Debtors - Correct Issue of Refunds?

thedeitypo Registered Posts: 1 New contributor ?
It has been a while since undertaking the AAT, and I was hoping that somebody could help me…..

I work within an Internal Audit team, currently undertaking a review of refunds issued within our Credit Control (CC) section. At present, the current process is fairly simple. Service areas contact CC to raise an invoice for a proposed service in the forthcoming year, CC then raises the invoice, and the service area receives the income straight away. These invoices are based on estimates, and then at the end of the year in question, either an amending invoice or a refund is issued to the customer using actual service levels.

Upon issuing the refund, the CC team charge the refund back to the original service area. The problem with this to me, is that the refund itself is not being issued through the Debtors Control account, and hence, does not appear within the subsidiaries account either.

As an example, I have detailed a simplified version of the double entry accounting currently in place for the two stages – Invoice & Payment, and also Issue of the Refund.

Invoice & Payment

DR Debtors Control – Invoice £100
CR Service Area – Invoice £100

DR Bank – Receipts £100
CR Debtors Control - Receipts £100

Current issue of Refund

DR Service Area – Refund to Joe Bloggs £100
CR Refunds - Refund to Joe Bloggs £100

DR Refunds - Refund to Joe Bloggs £100
CR Bank – Refund to Joe Bloggs £100

As you can see, and mentioned above, the refund is issued separately to the Control Account. The only indication within the customer account that a refund has been issued, is a small text note on the account (not to be confused with actual entries in the ledger).

Although theoretically all accounts balance, my argument is that, should the CC team not raise a Credit Note to ‘create’ a credit on account, which can then be refunded? This way, all entries should appear within the Control and Subsiduary Accounts, and it would provide for a full audit trail. If memory serves correct, this is not a complete Ledger and is not complying with an Accounting Standard (although can’t remember which one).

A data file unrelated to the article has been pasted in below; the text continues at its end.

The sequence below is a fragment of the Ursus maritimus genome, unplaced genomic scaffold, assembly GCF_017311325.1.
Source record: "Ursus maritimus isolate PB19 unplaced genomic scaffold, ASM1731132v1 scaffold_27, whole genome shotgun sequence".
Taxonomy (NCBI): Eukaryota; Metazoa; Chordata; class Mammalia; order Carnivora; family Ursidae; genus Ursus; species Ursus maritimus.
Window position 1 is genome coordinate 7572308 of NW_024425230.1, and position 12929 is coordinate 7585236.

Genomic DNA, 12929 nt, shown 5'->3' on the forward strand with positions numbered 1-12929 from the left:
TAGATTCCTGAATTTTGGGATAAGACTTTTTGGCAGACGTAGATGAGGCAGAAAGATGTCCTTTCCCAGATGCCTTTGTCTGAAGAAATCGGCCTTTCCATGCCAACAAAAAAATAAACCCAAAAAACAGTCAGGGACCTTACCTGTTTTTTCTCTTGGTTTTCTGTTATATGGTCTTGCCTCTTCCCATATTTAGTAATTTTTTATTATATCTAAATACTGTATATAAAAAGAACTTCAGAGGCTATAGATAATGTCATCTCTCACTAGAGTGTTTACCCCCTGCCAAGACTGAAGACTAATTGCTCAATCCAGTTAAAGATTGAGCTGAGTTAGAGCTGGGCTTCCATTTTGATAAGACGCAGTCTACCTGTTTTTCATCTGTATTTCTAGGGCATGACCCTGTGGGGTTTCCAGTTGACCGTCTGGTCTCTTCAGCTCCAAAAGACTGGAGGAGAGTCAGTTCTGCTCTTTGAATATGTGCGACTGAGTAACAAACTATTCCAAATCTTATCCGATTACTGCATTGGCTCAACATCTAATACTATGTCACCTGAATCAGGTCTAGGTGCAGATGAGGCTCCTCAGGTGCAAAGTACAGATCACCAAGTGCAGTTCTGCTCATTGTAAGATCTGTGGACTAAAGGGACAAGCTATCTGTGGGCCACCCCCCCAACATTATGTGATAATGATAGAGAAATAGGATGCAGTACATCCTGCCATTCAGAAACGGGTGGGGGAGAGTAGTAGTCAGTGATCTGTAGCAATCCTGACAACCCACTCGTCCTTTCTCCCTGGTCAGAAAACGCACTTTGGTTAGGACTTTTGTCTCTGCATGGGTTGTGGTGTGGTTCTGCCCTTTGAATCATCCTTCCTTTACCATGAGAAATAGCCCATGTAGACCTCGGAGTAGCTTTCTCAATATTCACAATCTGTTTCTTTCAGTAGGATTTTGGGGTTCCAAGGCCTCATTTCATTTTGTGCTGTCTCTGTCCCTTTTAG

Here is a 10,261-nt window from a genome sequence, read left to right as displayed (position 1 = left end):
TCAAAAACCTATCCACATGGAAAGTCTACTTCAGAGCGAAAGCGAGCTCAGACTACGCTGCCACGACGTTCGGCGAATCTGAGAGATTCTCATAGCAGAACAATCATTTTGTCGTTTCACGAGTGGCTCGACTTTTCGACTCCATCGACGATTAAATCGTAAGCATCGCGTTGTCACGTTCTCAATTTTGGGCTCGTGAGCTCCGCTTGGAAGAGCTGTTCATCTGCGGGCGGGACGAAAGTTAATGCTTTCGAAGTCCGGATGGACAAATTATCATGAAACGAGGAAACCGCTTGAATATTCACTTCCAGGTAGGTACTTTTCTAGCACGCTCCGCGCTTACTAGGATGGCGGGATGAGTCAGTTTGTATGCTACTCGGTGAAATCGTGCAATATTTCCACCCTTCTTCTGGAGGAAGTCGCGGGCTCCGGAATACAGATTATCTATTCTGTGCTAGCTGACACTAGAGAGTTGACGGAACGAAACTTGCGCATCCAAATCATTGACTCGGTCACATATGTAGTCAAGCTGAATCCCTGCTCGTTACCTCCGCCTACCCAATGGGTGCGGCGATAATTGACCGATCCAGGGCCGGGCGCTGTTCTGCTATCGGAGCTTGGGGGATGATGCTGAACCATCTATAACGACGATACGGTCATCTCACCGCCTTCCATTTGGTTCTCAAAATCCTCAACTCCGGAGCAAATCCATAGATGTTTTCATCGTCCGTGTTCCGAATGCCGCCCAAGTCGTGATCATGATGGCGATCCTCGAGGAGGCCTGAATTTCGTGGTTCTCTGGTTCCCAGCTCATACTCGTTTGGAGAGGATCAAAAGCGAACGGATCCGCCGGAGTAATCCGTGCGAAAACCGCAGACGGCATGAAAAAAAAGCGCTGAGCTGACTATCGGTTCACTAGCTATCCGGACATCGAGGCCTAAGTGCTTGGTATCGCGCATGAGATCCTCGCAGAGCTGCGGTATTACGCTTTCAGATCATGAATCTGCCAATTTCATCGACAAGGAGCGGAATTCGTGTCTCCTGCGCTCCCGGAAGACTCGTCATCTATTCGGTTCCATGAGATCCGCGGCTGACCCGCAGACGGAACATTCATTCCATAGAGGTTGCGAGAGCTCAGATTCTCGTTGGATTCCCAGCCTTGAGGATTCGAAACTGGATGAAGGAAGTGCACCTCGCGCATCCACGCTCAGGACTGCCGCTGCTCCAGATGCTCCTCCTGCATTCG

Upon approaching the manager in question, I was faced with a certain degree of opposition as they felt that a note on account, and the fact the Control Account & Subsiduary Accounts balanced was sufficient, so I took a step back and am now seeking further advice.

I have attached what I believe should be the correct entries at the end of this message (albeit I am rusty with double entry), but this way entries will be present within the accounts for a credit note, and then a clear refund on account.

Could somebody please confirm to me;

a) Whether the way in which the CC team issues refunds is incorrect?
b) Whether there is a relevant Accounting Standard to which this issue may relate?

I hope this is understandable.......

Any help would be greatly appreciated


P.S The Double Entry I believe is correct

Correct Issue of Refund (this should be achieved by issuing a credit note, and then refunding the credit on A/c)

DR Service Area – Credit note due to incorrect Invoice Joe Bloggs £20
CR Debtors Control – Credit note due to incorrect Invoice Joe Bloggs £20

DR Debtors Control – Refund due to credit on A/c Joe Bloggs £20
CR Refunds - Refund due to credit on A/c Joe Bloggs £20

DR Refunds - Refund due to credit on A/c Joe Bloggs £20
CR Bank - Refund due to credit on A/c Joe Bloggs £20


  • Smokey
    Smokey Registered Posts: 4 New contributor ?
    Hi Paul

    If credit notes are not issued via the debtors control account, then the debtor position will be overstated and DSO incorrect (unless manually altered each time), this would be important in a large company required to make statutory returns. Since you work in internal audit i assume this is the case. It would also make matching payments to invoices impossible as they would forever be part paid without a credit note to complete the posting. Customer statements must be horrific.

    From a finance dept point of view there is no good reason to keep refunds off the debtors ledger if they are related to services invoiced. I can see complications with credit control procedures, VAT documentation, Statutory reporting and an appropriate audit trail - i'm sure this goes against more than one accounting standard!

    As for the postings your middle stage isn't really necessary unless you need to move them through a refund account. I would imagine most customers would offset against invoices as opposed to receive cash back.

    The only time it wouldn't go through debtors ledger is if customer was a cash sale eg retail and they weren't on the debtors ledger.

    I hope this helps

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